And back to you, the Best and Brightest: what are your thoughts on these two situations?

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2 of 49 comments
  • Cleek Cleek on Mar 04, 2009

    Kevin if you're self employed with sufficient income, and your accountant concurs, consider a Mazda '08 cx-9. you can get into one for the mid 20's and since the GVW is 6K+ lbs, you are eligible for a great tax deduction. The tax law allows you to claim the $25,000 Section 179 writeoff plus the "regular" 20% first-year depreciation writeoff. As an aside, I was wondering what my first impression would be of a consultant who drove up in a 20 year old Renault Medallion.

  • Beelzebubba Beelzebubba on Mar 04, 2009

    For $15k, you can get a 2006 (or perhaps 2007) Ford Fusion SEL V6 AWD. You might have to do some searching to find one, but they are out there. I just found 35 in metro Atlanta using AutoTrader (limit it to only All Wheel Drive models of the Fusion).

  • Dusterdude @El scotto , I'm aware of the history, I have been in the "working world" for close to 40 years with many of them being in automotive. We have to look at situation in the "big picture". Did UAW make concessions in past ? - yes. Do they deserve an increase now ? -yes . Is their pay increase reasonable given their current compensation package ? Not at all ! By the way - are the automotive CEO's overpaid - definitely! (That is the case in many industries, and a separate topic). As the auto industry slowly but surely moves to EV's , the "big 3" will need to be producing top quality competitive vehicles or they will not survive.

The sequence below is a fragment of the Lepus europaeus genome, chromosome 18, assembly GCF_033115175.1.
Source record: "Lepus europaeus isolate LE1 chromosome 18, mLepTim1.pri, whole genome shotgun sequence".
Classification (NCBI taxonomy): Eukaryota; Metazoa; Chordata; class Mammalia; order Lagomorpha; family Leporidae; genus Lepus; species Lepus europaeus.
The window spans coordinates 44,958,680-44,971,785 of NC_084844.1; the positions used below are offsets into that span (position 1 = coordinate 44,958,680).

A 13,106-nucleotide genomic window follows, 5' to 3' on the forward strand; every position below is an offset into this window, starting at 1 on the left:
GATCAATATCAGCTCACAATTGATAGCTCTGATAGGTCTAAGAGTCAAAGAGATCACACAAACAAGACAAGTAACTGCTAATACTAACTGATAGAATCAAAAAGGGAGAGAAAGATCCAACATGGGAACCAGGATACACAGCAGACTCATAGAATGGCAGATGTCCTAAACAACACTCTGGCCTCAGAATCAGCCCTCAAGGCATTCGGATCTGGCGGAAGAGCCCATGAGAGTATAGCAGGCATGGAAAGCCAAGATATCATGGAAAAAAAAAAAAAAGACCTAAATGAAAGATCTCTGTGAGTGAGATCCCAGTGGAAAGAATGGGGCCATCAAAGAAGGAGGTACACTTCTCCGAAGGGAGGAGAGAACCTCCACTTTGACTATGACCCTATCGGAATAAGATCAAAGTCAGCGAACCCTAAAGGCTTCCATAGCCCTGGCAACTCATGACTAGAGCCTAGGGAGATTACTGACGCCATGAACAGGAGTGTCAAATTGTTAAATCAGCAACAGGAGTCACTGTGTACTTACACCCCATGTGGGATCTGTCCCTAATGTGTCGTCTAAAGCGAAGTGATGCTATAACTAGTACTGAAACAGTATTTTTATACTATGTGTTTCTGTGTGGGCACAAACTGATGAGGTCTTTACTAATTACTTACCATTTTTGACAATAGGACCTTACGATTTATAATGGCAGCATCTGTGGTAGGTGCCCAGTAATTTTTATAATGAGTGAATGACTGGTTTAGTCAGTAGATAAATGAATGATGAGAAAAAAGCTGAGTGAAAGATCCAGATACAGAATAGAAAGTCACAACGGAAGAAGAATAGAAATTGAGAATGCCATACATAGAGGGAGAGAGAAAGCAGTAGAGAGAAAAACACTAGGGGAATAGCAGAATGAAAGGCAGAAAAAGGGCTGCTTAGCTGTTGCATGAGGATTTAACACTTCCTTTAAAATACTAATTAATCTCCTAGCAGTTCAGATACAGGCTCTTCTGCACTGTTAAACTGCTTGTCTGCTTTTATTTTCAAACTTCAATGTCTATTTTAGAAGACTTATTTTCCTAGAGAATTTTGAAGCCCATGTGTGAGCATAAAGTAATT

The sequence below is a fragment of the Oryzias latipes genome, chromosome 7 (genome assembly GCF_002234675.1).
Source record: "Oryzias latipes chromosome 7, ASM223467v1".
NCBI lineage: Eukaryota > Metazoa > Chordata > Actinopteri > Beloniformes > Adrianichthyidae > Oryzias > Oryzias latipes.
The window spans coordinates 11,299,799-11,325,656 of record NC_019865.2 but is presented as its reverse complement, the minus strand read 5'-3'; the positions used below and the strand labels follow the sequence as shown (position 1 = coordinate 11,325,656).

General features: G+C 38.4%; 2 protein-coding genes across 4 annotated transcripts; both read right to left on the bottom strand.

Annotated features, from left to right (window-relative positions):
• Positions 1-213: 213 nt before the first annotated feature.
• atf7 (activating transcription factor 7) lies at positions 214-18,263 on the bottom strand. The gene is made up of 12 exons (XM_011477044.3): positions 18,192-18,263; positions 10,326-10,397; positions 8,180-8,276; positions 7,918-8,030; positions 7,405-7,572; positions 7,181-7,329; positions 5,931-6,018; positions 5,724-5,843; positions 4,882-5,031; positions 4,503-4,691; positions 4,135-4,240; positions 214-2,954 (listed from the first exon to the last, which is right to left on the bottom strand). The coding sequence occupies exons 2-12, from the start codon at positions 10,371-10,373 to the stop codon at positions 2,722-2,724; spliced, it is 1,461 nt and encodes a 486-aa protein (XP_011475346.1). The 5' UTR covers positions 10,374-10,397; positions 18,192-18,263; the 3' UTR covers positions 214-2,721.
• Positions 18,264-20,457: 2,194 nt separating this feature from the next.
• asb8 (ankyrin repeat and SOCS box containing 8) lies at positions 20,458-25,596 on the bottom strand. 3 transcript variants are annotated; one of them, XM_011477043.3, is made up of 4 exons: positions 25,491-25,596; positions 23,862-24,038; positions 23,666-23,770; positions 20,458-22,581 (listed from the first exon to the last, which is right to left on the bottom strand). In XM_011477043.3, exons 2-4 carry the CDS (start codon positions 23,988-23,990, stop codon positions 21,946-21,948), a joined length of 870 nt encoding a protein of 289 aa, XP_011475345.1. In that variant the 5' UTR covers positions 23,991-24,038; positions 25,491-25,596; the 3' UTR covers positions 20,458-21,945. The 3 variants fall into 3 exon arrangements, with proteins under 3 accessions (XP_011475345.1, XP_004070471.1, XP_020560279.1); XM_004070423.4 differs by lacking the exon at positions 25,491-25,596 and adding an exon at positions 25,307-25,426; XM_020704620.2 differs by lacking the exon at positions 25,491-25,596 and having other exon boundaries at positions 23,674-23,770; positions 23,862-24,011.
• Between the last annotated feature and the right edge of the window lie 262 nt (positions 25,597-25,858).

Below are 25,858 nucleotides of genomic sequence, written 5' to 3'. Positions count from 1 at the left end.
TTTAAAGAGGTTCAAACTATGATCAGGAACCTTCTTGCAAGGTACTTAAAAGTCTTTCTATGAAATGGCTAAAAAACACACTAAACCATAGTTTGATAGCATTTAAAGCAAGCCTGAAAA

• Art_Vandelay “We skipped it because we didn’t think anyone would want to steal these things”-Hyundai
  • El scotto Huge lumbering SUV? Check. Unknown name soon to be made popular by Tiktok ilk? Check. Scads of these showing up in school drop-off lines? Check. The only real over/under is if these will have as much cachet as Land Rovers themselves? A bespoken item had to be new at one time. Bonus "accepted by the right kind of people" points if EBFlex or Tassos disapproves.
  • El scotto No, "brothers and sisters" are the core strength of the union. So you'll take less money and less benefits because "my company really needs helped out"? The UAW already did that with two-tier employees and concessions on their last contract.The Big 3 have never, ever locked out the UAW. The Big 3 have agreed to every collective bargaining agreement since WWII. Neither side will change.
  • El scotto Never mind that that F-1 is a bigger circus than EBFlex and Tassos shopping together for their new BDSM outfits and personal lubricants. Also, the F1 rumor mill churns more than EBFlex's mind choosing a new Sharpie to make his next "Free Candy" sign for his white Ram work van. GM will spend a year or two learning how things work in F1. By the third or fourth year GM will have a competitive "F-1 LS" engine. After they win a race or two Ferrari will protest to highest F-1 authorities. Something not mentioned: Will GM get tens of millions of dollars from F-1? Ferrari gets 30 million a year as a participation trophy.